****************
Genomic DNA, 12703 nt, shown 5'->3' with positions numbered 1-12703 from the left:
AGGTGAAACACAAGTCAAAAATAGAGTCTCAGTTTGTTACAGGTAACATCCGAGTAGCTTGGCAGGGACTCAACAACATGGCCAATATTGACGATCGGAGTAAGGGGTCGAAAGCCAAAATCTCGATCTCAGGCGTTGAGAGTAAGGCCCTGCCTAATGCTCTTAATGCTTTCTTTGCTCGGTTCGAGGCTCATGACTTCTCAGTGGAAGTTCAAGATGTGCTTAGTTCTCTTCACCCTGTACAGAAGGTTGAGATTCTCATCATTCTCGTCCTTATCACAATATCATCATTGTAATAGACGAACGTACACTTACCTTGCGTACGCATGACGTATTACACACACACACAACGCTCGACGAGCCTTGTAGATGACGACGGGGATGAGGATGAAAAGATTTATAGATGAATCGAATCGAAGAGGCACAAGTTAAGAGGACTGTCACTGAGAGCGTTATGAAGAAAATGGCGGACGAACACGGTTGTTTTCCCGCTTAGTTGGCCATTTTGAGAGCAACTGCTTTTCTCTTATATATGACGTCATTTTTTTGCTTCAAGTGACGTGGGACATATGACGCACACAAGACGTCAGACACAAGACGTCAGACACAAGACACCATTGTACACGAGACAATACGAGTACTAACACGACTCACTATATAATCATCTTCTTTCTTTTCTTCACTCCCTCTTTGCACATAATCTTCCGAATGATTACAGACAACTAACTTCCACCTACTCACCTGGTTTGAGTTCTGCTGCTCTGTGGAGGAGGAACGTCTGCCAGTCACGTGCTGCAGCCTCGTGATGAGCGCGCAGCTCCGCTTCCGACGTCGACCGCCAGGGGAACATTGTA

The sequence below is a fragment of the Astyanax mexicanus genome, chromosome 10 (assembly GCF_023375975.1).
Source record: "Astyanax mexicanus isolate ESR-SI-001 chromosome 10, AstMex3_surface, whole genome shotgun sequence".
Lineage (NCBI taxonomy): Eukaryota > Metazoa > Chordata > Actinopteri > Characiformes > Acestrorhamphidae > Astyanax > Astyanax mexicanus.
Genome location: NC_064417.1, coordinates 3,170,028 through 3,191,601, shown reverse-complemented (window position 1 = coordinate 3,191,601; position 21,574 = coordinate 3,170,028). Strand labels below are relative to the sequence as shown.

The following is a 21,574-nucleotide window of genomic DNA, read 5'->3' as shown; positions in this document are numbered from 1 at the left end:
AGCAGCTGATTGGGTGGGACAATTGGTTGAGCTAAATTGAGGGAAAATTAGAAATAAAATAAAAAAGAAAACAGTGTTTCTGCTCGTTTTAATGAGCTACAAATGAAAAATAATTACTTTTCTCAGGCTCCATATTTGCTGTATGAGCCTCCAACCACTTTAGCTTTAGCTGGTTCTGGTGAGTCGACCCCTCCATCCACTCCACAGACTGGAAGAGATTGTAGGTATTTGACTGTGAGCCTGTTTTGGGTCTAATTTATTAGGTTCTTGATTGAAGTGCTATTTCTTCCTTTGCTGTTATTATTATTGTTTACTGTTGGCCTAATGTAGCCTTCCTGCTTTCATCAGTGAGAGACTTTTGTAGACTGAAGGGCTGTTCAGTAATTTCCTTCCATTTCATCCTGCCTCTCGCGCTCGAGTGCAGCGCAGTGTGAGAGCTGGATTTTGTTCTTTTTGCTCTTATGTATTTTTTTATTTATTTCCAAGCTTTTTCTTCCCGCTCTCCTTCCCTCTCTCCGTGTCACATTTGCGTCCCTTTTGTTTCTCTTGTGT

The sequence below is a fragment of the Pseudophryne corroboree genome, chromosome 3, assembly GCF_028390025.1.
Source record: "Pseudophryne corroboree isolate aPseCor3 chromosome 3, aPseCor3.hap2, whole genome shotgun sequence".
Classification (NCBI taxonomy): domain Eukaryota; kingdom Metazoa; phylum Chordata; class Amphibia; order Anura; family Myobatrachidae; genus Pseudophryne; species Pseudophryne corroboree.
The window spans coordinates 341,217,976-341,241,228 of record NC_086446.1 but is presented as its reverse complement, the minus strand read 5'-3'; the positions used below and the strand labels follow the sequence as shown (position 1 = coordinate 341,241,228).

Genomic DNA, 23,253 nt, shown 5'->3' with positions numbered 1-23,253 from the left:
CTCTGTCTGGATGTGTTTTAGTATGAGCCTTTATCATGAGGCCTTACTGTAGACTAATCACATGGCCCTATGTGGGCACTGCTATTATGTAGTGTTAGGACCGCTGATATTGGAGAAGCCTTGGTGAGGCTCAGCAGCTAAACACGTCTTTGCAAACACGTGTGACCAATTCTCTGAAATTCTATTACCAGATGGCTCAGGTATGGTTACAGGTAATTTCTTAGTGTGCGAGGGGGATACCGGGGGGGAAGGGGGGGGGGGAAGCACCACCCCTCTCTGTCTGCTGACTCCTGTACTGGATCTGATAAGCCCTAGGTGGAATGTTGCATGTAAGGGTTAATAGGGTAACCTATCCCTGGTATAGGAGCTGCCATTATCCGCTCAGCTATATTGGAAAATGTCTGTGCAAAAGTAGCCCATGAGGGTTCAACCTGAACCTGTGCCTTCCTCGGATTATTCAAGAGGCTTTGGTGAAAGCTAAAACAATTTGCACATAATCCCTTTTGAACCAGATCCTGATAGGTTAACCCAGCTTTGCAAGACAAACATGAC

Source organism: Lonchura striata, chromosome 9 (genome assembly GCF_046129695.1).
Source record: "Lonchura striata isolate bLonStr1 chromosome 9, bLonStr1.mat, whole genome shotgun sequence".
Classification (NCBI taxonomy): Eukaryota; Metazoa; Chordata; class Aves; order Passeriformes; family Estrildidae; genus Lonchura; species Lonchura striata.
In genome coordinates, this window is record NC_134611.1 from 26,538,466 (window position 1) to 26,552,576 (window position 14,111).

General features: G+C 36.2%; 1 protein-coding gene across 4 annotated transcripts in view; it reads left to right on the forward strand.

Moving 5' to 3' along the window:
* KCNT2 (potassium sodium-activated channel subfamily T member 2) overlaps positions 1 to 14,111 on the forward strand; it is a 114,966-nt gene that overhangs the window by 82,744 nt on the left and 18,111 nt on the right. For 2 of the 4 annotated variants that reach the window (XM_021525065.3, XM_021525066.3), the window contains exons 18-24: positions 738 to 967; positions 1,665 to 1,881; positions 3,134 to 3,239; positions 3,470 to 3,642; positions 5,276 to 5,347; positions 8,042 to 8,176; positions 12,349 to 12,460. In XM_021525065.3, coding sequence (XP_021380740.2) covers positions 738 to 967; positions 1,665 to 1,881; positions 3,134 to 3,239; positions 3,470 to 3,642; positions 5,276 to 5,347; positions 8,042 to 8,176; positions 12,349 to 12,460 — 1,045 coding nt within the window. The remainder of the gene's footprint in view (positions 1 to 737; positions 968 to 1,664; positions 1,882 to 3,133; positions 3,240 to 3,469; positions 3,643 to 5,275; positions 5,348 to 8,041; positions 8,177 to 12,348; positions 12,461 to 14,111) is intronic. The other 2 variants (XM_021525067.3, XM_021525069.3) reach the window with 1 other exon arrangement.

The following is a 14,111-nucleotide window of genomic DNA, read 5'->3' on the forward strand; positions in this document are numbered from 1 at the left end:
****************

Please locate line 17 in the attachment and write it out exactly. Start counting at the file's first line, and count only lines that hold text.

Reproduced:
Classification (NCBI taxonomy): Eukaryota; Metazoa; Chordata; class Aves; order Passeriformes; family Estrildidae; genus Lonchura; species Lonchura striata.